Stratolaunch Completes Taxi Tests in U.S.

Expected to take to the skies for the first time next year, the world's largest plane last week successfully completed its latest low-speed taxi test, firing all six of its Pratt and Whitney 4000 kg turbofan engines.

Giant dimension: the wings stretch 117m tip to tip
Giant dimension: the wings stretch 117m tip to tip

Called the Stratolaunch, the aircraft with a wingspan longer than a football field will help to fire satellites and other objects into space, including a 'Dream Chaser' spaceship that could shuttle astronauts or payloads to and from low Earth orbit within 24 hours.
The latest test, which took place at California's Mojave Air and Space Port, involved checking the aircraft’s ability to steer and stop through its paces.

Cargo to fly faster from Earth to space
The plane is the brainchild of Microsoft co-founder Paul Allen who envisions the Stratolaunch to act as a giant air pad in the sky, allowing payloads to reach space faster and at a lower cost than existing technologies.


Two cockpits
The Stratolaunch has two fuselages each with its own 'cockpit', forming a bizarre 'H' shape under its wings, which stretch 117m tip to tip.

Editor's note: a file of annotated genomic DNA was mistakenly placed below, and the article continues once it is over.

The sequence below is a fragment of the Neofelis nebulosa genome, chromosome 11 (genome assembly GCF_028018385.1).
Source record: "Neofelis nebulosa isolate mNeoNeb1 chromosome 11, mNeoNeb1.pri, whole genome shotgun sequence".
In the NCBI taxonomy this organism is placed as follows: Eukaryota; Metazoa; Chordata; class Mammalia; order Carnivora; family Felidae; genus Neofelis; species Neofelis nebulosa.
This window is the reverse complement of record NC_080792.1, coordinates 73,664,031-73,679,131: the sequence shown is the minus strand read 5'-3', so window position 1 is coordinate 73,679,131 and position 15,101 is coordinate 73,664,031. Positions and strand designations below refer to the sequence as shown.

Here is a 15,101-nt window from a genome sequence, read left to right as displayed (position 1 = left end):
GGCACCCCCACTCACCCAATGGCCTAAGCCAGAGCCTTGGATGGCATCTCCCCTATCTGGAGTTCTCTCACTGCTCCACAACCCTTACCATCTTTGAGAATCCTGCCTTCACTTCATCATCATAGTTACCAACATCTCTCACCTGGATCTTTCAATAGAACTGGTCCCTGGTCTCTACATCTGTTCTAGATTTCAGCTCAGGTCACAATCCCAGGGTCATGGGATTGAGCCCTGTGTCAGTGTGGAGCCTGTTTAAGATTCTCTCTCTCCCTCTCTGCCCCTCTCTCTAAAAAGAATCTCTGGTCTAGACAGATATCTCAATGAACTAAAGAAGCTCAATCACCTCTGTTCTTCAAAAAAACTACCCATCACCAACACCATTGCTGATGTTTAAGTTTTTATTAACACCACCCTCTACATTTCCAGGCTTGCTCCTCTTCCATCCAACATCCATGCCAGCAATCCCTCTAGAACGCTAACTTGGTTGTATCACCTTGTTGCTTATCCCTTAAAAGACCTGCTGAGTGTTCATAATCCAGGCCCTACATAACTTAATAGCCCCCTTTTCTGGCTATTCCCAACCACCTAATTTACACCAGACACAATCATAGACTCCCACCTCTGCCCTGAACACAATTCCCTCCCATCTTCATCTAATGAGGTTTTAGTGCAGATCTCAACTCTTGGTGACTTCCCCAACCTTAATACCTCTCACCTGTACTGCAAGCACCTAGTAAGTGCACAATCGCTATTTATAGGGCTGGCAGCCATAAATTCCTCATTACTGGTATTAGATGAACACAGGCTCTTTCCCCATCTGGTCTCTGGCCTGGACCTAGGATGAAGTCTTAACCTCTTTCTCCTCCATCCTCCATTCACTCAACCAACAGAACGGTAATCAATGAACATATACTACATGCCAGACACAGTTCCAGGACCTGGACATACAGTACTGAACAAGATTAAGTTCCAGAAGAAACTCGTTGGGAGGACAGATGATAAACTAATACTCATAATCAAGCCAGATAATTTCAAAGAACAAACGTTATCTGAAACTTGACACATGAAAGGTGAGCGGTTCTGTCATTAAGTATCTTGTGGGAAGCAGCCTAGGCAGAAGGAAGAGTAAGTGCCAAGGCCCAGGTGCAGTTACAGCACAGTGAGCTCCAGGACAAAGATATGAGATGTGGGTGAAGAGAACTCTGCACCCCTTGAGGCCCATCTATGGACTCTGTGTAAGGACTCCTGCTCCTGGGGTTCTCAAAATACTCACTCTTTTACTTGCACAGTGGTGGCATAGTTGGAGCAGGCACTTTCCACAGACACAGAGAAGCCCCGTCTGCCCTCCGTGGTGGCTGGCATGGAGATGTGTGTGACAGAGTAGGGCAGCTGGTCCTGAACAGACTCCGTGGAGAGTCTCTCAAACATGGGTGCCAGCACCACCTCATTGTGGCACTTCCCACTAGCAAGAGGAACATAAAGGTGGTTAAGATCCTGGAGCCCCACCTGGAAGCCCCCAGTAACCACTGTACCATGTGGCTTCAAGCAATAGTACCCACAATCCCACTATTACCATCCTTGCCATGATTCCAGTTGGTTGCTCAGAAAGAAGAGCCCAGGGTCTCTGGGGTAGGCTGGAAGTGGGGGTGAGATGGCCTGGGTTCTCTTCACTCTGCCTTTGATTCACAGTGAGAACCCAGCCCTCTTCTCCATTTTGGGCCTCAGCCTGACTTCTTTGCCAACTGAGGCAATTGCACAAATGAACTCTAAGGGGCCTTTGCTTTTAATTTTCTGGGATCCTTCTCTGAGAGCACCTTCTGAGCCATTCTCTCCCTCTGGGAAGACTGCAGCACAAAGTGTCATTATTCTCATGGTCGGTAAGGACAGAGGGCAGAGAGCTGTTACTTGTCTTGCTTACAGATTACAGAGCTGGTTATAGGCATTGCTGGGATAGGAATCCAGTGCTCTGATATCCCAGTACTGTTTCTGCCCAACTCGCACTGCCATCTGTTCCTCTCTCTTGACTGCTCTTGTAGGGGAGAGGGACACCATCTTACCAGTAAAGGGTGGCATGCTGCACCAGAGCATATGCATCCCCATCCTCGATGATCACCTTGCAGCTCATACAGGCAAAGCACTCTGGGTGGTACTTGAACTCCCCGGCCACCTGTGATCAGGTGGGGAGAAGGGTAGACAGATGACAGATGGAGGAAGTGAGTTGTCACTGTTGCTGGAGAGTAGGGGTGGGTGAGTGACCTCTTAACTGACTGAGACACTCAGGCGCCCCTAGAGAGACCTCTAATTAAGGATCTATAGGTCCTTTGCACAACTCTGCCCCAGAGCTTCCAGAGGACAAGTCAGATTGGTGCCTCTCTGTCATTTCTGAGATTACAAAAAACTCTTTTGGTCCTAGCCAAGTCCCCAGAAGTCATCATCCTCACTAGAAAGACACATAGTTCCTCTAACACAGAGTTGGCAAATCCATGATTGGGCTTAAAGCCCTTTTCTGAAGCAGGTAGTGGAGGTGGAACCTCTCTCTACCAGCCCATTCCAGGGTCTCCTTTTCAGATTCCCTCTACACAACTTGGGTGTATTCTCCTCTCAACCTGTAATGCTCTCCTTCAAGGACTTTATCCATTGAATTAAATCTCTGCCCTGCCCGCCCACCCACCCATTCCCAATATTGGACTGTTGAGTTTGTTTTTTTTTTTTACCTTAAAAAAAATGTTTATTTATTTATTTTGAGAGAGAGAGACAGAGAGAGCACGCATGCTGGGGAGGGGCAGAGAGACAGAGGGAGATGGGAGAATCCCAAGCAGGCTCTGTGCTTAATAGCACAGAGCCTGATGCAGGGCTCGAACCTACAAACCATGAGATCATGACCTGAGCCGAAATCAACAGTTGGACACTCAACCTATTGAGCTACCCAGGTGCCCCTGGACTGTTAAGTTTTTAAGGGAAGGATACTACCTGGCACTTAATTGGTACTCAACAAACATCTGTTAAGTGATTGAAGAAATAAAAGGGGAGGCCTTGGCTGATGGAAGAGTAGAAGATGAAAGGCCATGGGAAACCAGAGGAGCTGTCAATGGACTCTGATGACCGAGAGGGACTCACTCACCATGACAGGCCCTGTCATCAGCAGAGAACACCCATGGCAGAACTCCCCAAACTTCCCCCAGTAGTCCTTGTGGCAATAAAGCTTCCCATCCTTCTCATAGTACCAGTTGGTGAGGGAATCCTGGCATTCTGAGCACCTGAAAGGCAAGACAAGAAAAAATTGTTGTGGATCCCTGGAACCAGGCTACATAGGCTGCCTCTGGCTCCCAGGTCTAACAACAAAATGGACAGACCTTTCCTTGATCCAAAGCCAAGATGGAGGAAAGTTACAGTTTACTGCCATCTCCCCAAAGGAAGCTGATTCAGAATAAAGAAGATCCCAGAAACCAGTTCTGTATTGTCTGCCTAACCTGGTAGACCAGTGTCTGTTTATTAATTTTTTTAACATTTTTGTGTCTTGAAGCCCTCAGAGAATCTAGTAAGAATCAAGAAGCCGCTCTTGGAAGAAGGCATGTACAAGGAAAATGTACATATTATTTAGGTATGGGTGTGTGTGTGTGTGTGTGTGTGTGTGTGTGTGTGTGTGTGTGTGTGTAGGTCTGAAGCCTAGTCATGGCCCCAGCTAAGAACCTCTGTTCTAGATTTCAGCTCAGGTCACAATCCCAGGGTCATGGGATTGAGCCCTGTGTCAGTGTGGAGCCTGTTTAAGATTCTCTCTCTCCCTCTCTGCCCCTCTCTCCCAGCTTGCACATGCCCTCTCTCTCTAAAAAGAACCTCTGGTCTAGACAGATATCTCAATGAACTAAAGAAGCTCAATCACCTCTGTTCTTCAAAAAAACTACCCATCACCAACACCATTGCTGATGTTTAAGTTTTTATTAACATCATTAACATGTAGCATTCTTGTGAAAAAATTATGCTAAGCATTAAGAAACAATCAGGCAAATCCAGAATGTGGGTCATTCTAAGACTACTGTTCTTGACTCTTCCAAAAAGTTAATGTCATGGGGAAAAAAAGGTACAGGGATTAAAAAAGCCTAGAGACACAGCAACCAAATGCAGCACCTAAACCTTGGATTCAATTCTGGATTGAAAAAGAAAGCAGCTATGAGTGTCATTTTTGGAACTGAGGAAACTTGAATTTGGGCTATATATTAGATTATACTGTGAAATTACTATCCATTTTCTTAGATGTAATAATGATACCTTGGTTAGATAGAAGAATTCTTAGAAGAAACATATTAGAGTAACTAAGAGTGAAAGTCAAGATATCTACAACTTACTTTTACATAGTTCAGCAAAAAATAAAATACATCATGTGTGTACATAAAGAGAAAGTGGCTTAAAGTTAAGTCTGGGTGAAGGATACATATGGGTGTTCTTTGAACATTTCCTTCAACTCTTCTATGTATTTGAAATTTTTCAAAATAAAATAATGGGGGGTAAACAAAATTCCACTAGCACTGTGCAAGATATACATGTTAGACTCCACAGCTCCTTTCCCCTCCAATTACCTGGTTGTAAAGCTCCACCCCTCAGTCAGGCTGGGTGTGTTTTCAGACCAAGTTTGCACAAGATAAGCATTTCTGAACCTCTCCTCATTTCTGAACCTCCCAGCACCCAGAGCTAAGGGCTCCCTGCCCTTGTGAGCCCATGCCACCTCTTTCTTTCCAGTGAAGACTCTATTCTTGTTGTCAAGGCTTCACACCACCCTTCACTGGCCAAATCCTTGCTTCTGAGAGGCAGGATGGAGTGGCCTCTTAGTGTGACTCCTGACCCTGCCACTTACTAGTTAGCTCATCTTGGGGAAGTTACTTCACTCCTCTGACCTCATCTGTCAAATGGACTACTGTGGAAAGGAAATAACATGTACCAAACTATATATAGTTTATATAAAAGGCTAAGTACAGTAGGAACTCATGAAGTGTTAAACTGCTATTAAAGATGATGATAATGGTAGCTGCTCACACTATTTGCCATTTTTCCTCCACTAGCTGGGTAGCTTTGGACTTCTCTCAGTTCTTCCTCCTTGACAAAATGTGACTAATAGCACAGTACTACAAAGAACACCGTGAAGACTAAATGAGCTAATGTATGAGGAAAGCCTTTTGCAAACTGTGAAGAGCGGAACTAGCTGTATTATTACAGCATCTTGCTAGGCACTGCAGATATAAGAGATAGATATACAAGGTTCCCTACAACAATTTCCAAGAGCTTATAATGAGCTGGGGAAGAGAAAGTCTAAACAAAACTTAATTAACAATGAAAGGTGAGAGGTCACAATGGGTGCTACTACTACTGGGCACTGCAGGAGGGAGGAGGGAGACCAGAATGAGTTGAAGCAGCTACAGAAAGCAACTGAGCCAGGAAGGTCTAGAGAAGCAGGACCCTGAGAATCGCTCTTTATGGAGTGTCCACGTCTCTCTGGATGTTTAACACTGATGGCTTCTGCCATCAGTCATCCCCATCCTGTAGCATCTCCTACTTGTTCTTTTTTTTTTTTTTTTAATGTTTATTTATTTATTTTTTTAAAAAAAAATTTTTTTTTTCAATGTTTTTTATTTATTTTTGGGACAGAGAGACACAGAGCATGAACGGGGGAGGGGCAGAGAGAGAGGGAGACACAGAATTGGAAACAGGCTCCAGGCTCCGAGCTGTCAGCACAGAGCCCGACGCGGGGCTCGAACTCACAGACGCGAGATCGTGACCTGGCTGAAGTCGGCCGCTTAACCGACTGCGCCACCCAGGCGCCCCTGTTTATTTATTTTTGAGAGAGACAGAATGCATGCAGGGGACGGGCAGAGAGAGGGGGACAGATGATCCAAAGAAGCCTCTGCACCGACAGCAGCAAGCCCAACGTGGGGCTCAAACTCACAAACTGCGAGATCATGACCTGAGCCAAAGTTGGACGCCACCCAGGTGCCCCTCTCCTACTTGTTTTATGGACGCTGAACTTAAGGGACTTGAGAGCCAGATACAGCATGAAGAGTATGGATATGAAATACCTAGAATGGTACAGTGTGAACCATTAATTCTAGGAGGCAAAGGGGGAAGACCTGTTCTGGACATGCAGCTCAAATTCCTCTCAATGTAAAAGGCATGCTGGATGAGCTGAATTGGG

The three-person crew - pilot, co-pilot and flight engineer - will sit in the right-hand fuselage, steering the plane a fair distance to the right of the centreline. The left-hand fuselage is empty and unpressurised.

Hub in the desert
The Stratolaunch weighs approximately 500,000 pounds without any cargo.
Since the first engine runs in September, the Stratolaunch team has performed a series of engine tests from a newly established Stratolaunch Mission Control Center (MCC) located at the Mojave Air and Space Port in California.
The MCC serves as the Seattle-based firm's hub for testing communications and will eventually be the centre of its aircraft and launch operations.

Nol van Fenema

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